Your presentation needs to be in your own words. If you take a quote from somewhere, then you need to give reference where it is due. Your presentation will be 5-7 minutes in length total - practice the length carefully! Speaker Guidelines A quote: Oral presentations my be summed up as follows: "Tell them what you're going to tell them. Tell them. Then tell them what you told them". In the Introduction you tell them what you are going to tell them. In the Body and Technicalities you tell them. In the Conclusion you tell them what you told them. Don't be scared of this repetition. Sometimes repetition is the only way to clarify misconceptions. Naturally, this means that you should repeat things in different ways, and not quote yourself verbatim. Practice, practice, practice! Practice in front of others. Practice in front of a mirror. Time your talk to be sure it fits into the time frame allotted. Use visual aids if they help make the talk clearer. Be sure to go very slowly since others will not have seen the material before. Do not flip through slides or transparencies quickly - instead, leave them up for a while to give the audience a chance to read them and let the material sink in.

Your presentation should include the following:
Introduction Your introduction must explain what your final project is about, why it is important, why you chose it and what you learned from it, and summarize the contents of the rest of the presentation [some of this may be part of the conclusion instead].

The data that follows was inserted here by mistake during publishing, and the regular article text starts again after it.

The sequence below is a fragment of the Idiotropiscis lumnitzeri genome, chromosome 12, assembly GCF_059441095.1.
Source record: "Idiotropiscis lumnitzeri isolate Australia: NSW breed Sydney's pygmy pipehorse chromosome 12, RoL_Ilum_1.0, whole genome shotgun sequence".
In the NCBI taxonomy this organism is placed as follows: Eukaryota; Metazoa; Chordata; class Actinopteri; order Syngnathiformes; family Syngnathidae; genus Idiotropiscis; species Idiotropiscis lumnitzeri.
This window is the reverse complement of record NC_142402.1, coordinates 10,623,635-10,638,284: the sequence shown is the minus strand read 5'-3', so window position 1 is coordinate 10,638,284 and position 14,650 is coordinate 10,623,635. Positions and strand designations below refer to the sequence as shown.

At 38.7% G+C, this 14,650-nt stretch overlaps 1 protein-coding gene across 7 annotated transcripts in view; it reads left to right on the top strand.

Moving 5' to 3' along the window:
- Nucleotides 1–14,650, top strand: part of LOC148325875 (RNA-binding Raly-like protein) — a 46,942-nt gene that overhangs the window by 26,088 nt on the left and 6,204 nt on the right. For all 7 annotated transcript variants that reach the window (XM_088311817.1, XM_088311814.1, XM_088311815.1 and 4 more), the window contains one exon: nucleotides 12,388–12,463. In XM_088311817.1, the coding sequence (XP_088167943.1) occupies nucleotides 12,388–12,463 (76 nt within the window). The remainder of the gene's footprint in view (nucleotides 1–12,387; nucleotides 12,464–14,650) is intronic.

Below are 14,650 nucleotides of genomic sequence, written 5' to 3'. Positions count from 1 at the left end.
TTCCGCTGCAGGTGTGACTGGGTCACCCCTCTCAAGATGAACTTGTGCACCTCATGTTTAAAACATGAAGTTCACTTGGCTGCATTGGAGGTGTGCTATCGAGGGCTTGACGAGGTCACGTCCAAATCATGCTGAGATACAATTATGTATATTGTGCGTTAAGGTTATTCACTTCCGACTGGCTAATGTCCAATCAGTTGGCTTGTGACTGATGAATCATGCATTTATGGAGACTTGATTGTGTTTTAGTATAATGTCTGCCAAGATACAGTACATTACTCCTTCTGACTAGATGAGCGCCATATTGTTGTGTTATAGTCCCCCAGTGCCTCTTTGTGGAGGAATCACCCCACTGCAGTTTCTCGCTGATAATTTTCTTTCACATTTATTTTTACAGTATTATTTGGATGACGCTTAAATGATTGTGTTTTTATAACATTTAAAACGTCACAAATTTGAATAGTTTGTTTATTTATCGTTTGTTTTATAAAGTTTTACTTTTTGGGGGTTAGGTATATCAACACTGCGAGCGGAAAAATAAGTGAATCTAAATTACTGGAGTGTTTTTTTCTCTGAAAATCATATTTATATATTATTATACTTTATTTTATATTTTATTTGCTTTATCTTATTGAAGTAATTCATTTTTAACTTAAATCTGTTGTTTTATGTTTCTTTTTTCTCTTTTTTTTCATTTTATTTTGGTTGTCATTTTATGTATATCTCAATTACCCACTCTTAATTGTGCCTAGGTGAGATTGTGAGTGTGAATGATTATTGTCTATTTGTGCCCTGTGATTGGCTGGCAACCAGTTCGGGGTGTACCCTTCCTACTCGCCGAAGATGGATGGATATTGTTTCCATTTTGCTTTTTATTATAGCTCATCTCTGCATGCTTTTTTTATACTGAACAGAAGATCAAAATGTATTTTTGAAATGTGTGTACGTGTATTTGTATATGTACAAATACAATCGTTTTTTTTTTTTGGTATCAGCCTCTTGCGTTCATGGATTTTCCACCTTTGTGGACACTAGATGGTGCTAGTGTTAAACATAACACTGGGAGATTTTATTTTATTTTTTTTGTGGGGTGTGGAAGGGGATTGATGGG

Body of the Talk Most of you won't have time to address everything that is in your paper, so you will have to pick and choose what to focus on. Be sure to include some significant mathematics or statistics in your presenation.
Conclusion This might also contain questions / ideas for further exploration, or briefly summarize what else you did in your paper.
Answering Questions What do you do if someone asks you a question you do not know the answer to?

Take your time. Don't allow yourself to be rushed. If you need to stop and think about a question, stop and think.

Don't feel obligated to answer. The last thing you want is to have your name associated with inaccurate information. If you don't have an opinion on a topic, don't try to invent one. Some possible ways to respond, in this case:

  • That is a very interesting question... I thought about that, but it was beyond the scope of my project
    What do you think about that? Does anybody have any ideas?
    I will definitely consider that during future explorations.
    Can you reiterate and expand on your question
    Sorry, but we are all out of time now.
    Don't confuse a request for information as a request for a complete answer. Try to give some relevant information. Sometimes you might have thought about a related issue - if so, say so and relate your answer to what you do know.

    Dr. Sarah will try to help when she can too!